_ A heat pump with an ice bank - the chiller, designed as a heat pump (with a capacity of 95/119 kW cooling/ heating), has been designed for charging the ice bank (with a total capacity of 670 kWh) in the night-time saving mode. In addition, the chiller can both produce and transmit cooling energy directly into the system, as well as generate heat (when the temperature of the surroundings is up to -5°C) when operating as a heat pump.

_

_ A trigeneration system - the cogeneration-based trigeneration system is supplied with a gas engine (with a power capacity of 75 kW and a heating capacity of 160 kW) and a single-stage absorption chiller (with a capacity of 105 kW) powered by heat generated as a waste product within the cogeneration system. The gas engine, on the other hand, is powered by natural gas that has been transported to the location. The system is designed to cover the building’s basic needs for hot and cool air as well as electric power.

_

Reason for inclusion as Shining Example

The reconstruction of the Institute’s office building encompassed the repair of the building’s membrane with the aim of increasing the energy efficiency of the building. In addition, it involved interior reconstruction and the installation of both a heating, ventilation and air-conditioning system, and a central monitoring and control system. All interventions aimed at raising the efficiency of energy use in the building and the new technologies (whether they were implemented during reconstruction, or after the building was put into operation) are monitored by measuring relevant energy related parameters. The results will be used as guidelines for future energy management at a national level.

_

View of the multimedia room in use

_ The technologies for the production, transformation and saving of energy that were applied in the Institute’s office building required a greater investment cost compared to conventional technologies. Therefore it will take longer to demonstrate the economic and environmental feasibility of the implemented measures and technologies in relation to similar energy systems. The first measurements of energy performance and the comparison of the building’s consumption before and after reconstruction indicates a significant decrease in the amount of heat energy used since the reconstruction (note: the calculated total amount of heat used includes heat used for the preparation of sanitary hot water in the kitchen and restrooms, which used to be significantly lower before the reconstruction).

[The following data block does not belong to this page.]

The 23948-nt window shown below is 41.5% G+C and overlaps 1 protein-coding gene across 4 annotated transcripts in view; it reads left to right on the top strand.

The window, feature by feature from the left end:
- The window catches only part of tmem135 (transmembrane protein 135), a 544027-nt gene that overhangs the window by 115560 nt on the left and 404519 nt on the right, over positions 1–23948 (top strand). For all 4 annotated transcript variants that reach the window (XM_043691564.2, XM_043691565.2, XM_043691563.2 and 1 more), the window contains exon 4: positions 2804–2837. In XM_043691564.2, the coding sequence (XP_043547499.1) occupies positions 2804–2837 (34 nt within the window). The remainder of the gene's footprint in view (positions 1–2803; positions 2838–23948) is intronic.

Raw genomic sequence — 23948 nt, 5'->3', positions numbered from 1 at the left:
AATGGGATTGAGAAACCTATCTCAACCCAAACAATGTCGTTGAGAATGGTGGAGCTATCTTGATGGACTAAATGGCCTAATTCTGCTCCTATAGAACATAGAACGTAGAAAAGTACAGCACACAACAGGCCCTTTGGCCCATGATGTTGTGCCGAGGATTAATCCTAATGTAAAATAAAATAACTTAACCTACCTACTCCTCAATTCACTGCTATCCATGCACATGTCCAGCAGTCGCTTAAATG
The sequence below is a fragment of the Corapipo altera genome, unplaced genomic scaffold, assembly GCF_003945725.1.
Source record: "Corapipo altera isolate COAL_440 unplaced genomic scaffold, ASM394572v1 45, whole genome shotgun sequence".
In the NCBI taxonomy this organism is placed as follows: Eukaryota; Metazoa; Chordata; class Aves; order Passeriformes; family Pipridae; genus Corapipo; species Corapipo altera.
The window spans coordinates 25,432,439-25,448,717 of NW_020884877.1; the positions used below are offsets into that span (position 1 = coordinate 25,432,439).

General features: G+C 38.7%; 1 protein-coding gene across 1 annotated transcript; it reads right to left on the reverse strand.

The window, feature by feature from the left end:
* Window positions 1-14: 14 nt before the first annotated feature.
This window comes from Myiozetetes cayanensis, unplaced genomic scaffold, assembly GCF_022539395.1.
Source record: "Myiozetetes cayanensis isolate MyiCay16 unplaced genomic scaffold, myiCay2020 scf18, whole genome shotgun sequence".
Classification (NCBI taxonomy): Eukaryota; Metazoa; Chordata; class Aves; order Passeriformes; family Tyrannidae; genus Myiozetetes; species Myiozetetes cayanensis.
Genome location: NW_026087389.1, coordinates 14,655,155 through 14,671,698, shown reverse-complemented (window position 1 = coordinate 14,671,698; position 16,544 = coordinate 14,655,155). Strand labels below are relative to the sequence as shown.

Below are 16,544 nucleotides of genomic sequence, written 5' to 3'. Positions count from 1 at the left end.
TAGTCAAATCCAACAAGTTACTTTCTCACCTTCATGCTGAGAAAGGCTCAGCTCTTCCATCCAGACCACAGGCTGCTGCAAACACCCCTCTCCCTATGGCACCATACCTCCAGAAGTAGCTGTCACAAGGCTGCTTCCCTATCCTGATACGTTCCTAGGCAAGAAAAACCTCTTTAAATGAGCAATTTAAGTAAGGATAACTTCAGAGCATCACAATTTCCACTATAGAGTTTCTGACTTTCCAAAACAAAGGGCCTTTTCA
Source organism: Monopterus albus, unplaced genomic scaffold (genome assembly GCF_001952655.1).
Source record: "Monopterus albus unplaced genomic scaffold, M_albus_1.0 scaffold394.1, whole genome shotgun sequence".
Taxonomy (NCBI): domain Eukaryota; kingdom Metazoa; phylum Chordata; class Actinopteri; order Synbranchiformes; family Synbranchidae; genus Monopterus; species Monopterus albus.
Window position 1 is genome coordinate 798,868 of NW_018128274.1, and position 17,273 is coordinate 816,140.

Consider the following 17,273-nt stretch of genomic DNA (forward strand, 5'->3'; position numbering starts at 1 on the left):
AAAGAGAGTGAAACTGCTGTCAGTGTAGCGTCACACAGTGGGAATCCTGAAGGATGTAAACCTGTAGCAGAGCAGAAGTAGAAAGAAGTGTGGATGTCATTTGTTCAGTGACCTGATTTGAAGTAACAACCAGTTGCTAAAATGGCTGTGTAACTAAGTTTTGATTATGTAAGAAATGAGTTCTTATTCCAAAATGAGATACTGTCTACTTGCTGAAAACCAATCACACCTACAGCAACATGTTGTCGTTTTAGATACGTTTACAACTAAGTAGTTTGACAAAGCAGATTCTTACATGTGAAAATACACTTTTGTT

_

View of the cafeteria after reconstruction

_ The recorded annual consumption of heat supplied by the city’s district heating network and consumable hot water amounted to 283 kWh/m2 before the reconstruction, but has since been reduced to 103 kWh/m2. This latter figure includes system-related losses. This is a 64% reduction in the building’s total heat consumption.

_ In addition, prior to the reconstruction, specific thermal power totalled 128 W/m2, but it has since been reduced to 97 W/m2 (i.e. it has decreased by 24%). The analysis indicates that specific consumption of heat energy used for heating (i.e. not including system-related losses), which totaled 235 kWh/m2 before reconstruction, has since been reduced to 81 kWh/m2 (i.e. it has decreased by 65%).

_

_ The reconstruction of the Energy Institute’s building was conceived as a pilot project for demonstrating the application of new energy efficiency technologies. The level of its technical, technological, operational and managerial complexity remains unmatched in Croatia. In addition, the project has successfully dealt with an accompanying demand for a lecture and seminar centre for educating students, technical staff and experts in the field of energy efficiency.



To know more


Organisation

name

Energy Institute “Hrvoje Pozar”, Zagreb, Croatia

Contact
Branka Jelaviæ, Ph. D., Head of Department

Phone
+3851 6040 588

Email
zhrs@eihp.hr

Website
www.eihp.hr